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Archive for January, 2011

Over at PopMatters, Timothy Gabriele explores the similarities between ambient music and what babies hear in the womb. Of particular interest are his thoughts on the auditory development of his 6-month-old daughter:

. . . parents and caregivers responsible for the sound development of the infant have a big responsibility, even if they don’t know they’re taking on this task. The human’s first audio memories are stored in the limbic system, responsible for generating emotional responses, located adjacent to the auditory cortex in the temporal lobe. Any remembered sound therefore should automatically trigger an emotional response, however small, meaning that the parent’s provided sonic environment also has an impact on emotional development in the child (it’s thought that this is why music from adolescence, when emotion is at its most vibrant, generally triggers the strongest emotional response from its listeners).

I played Nate most of the songs referenced in Gabriele’s article and here are his two favorites:

The second one (Arp’s Pastoral Symphony) especially amazes him. When the bass kicks in around the 25 second mark, Nate’s eyes get real big, like something incredible is about to happen, and he studies my face for what that something might be. It would not be an exaggeration to say that music is becoming my version of breastfeeding. When Nate’s fussy or wants a change of pace, I usually pick up the ukulele or the guitar or the keyboard or some random percussive instrument (he’s got shakers, tambourines, bongos, etc.) and play Nate a tune. It’s like giving him Prozac in the key of C.

To the outside observer, it may appear that I am pulling an Earl Woods and that I desperately want my son to grow up to be a musician.

Could be. But I’ll settle for him just growing up to feel.

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I used to think Freud was full of shizzat. Oedipal fantasies? Hysteria? Penis envy? Hogwash.

But I confess I’m getting a little jealous of Leigh Ann’s breasts. Call it boob envy. Those two mounds of mammary glory may be the greatest childcare tools in the history of mankind. Nate wakes up screaming? Put him on the boob. Nate won’t go down? Put him on the boob. Nate gets restless at his Mommy & Me class? Put him on the boob.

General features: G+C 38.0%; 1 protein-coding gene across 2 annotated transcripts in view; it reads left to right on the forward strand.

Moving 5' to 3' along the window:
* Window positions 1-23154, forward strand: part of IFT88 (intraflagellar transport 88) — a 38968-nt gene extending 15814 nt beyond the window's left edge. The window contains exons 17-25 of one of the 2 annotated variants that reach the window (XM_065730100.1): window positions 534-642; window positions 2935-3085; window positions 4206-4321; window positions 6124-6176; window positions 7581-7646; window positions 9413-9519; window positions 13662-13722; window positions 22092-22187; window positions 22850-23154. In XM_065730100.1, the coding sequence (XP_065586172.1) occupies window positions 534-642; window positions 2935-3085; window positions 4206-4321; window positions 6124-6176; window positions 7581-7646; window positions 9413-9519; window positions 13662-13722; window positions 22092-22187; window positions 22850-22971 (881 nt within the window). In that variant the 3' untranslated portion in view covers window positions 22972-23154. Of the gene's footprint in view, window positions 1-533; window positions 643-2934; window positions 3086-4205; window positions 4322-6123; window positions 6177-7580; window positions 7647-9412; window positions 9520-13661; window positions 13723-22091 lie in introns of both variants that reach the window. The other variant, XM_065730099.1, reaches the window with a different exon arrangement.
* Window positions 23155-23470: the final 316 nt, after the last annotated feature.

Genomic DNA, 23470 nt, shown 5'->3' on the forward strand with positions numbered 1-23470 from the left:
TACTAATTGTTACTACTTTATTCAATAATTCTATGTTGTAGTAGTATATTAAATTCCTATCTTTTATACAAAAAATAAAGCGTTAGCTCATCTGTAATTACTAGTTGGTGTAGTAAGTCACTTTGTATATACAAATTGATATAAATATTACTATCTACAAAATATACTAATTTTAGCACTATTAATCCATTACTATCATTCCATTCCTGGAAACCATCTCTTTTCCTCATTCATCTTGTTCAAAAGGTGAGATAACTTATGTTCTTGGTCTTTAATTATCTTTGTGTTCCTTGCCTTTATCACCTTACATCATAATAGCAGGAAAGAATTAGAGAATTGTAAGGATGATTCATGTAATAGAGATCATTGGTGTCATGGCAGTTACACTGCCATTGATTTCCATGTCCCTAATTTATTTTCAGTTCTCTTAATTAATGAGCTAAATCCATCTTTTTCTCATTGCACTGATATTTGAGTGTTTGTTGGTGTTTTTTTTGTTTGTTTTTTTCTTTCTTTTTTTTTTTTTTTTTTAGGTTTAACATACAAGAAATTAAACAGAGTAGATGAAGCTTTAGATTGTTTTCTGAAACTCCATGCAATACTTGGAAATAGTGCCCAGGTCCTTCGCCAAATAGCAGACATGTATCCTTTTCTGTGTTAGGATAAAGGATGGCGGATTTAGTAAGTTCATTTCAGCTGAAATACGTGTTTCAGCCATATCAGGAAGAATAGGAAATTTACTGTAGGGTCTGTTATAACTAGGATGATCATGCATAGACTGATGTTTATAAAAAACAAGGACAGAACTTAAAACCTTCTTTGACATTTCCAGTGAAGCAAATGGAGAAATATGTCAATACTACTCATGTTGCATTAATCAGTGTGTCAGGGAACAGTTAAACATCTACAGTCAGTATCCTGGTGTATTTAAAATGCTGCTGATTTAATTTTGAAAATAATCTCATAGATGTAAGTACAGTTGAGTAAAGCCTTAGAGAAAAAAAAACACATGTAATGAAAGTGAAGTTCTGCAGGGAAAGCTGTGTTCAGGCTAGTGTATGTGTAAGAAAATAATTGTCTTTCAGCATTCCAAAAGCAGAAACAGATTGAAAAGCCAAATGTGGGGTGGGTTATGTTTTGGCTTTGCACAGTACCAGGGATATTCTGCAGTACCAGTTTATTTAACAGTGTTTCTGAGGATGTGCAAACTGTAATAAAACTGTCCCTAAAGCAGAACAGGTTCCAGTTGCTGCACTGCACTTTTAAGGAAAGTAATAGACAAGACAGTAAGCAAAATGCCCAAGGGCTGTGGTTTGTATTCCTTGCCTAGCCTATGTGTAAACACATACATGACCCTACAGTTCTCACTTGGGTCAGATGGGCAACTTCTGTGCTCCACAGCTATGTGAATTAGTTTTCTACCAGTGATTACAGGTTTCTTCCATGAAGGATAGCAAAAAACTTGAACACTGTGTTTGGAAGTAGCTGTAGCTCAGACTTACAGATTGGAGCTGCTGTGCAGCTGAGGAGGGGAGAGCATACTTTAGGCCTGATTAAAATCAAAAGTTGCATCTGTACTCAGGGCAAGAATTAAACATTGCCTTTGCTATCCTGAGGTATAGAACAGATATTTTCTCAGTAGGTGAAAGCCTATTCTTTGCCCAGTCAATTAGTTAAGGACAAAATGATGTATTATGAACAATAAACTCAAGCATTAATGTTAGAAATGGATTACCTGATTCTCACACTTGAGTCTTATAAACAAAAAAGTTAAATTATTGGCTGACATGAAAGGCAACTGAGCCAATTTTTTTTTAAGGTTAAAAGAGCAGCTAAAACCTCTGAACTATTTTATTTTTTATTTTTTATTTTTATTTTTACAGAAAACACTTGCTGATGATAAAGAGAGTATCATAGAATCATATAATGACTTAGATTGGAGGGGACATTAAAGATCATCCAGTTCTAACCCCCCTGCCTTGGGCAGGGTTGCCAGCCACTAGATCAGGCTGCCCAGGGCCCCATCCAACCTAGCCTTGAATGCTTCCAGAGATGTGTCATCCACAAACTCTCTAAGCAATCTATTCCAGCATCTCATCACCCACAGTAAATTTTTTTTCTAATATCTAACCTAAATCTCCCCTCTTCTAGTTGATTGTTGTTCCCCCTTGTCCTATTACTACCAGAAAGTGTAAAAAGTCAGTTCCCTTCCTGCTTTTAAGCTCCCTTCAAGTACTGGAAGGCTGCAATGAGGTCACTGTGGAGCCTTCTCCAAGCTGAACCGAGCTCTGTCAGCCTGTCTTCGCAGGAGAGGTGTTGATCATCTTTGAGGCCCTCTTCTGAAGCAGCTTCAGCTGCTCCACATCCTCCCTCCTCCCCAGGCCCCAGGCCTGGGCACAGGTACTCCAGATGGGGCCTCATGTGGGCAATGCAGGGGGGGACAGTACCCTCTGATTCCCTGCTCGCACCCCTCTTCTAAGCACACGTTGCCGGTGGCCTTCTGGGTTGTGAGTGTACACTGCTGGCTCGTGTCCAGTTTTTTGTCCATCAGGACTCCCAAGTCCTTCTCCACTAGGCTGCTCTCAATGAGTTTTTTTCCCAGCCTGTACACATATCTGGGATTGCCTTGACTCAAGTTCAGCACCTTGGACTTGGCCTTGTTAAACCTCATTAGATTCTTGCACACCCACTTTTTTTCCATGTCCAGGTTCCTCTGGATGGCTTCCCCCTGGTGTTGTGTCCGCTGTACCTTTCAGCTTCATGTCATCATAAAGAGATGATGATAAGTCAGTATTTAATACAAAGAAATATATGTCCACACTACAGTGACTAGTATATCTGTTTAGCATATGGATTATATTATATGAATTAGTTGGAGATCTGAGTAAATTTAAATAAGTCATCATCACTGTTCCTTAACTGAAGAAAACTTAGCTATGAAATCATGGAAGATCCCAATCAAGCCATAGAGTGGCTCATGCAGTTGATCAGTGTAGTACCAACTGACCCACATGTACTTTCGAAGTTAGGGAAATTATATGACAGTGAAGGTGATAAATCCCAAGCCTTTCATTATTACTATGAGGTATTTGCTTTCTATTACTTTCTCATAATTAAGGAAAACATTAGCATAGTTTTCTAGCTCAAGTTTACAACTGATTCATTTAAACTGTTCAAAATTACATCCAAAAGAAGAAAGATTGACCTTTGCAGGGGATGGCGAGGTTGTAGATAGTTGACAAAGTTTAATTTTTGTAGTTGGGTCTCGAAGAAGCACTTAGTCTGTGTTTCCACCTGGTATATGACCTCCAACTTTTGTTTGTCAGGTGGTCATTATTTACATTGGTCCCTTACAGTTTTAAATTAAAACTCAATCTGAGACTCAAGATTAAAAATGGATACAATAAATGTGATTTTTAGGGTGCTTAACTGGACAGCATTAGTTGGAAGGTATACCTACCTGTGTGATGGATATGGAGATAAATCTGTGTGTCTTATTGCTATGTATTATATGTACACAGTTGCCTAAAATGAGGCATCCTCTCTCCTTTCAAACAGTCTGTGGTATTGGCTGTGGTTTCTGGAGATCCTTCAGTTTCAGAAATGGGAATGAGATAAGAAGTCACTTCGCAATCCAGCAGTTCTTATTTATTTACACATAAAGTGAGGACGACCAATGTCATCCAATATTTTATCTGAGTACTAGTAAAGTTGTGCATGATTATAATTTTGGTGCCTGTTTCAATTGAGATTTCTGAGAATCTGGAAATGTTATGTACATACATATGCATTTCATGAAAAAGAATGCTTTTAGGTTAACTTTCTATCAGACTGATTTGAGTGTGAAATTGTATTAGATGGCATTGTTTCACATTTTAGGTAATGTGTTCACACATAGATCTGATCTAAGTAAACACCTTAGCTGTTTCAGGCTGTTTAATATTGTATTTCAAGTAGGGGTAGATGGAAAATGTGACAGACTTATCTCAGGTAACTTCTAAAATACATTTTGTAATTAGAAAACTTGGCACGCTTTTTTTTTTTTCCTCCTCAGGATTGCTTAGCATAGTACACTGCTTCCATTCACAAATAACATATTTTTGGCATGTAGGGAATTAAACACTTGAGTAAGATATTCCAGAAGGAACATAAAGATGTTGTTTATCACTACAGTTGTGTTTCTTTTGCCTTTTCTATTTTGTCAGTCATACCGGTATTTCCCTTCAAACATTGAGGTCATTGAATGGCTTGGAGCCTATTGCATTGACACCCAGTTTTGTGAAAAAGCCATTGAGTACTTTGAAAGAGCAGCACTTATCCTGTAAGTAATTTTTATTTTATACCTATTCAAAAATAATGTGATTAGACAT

But what happens when Mommy’s not around? Well, what happens is poor boobless Daddy has to fumble with re-heating refrigerated breast milk and, by the time he’s done, Nate is usually teetering on bat shit crazy. I feel like an Amish guy trying to raise a barn without a hammer. I mean well. But, really, I’m just in the way.

Long story short, let us not forget that nature has her own ground rules – some several million years in the making – and we break them at our peril.

Or, as some old fart once said, “Anatomy is destiny.”

"Tell me about your mother, Scott."

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Our entire family loves football. I love football. Leigh Ann loves football. My parents love football. Leigh Ann’s father coached football for 30-some years. Point being, we love football. Did I mention that already?

So it is with great regret that I keep reading about how much long-term damage the sport does to your brain. Here’s an article today in Slate. And another on NPR. And, for those of you who cannot process information without a moving picture, here’s a news report based on the same University of Purdue study:

The NFL is taking concussions more seriously, yes. But research suggests you suffer brain damage without ever being concussed. Which brings up some thorny parenting issues — namely, if you’re not going to let your son smoke cigarettes, by what logic would you let him play football?

I’m looking at you scientists. You have 15 years to make the perfect helmet.

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Remember how I was finally getting some extended sleep? Like 5 or 6 hours at a time? Well, no more, my friends. Because a certain someone has taught himself to roll from his back to his stomach. Considering Nate’s not quite 12 weeks old, we thought it was a fluke the first time he did it. But he’s done it every night for a week now.

Instead of waking up after two hours, looking up at his monkey mobile, grunting a few times, then falling back asleep, Nate now wakes up after two hours, remembers, “Hey, I can roll over!,” turns onto his stomach, then starts screaming bloody murder.

Good morning, Vietnam!

His pediatrician tells us not to worry. He’s hitting his developmental milestones a little early, but he has good enough head control that sleeping on his stomach shouldn’t be a problem. Still, that doesn’t stop dear old Mom and Dad from glancing at the Wikipedia page for SIDS and seeing stuff like . . .

Among the theories supporting the Back to Sleep recommendation is the idea that small infants with little or no control of their heads may, while face down, inhale their exhaled breath (high in carbon dioxide) or smother themselves on their bedding—the brain-stem anomaly research (above) suggests that babies with that particular genetic makeup do not react “normally” by moving away from the pooled CO2, and thus smother. Another theory is that babies sleep more soundly when placed on their stomachs, and are unable to rouse themselves when they have an incidence of sleep apnea, which is thought to be common in infants.

Like I said, Nate has excellent head control for a 12 week old. But now I see why they say having kids makes you more conservative. Because who *doesn’t* want to play it safe when it’s your kid’s life on the line? Even if your doctor tells you it’s okay for your kid to sleep on his stomach, what happens when you wake up one morning and your kid is blue? Does that make you feel any better about it?

So, anyway, here’s what we’re going to do: 1) let Nate roll onto his stomach whenever he wants, but 2) install one of these:

Basically, it’s a pad you put under the mattress that monitors your tot’s movement and breathing. If it doesn’t detect any for 20 seconds, it emits an EAR-PIERCING SIREN sufficiently loud enough to warn your neighbors of an approaching nuclear holocaust.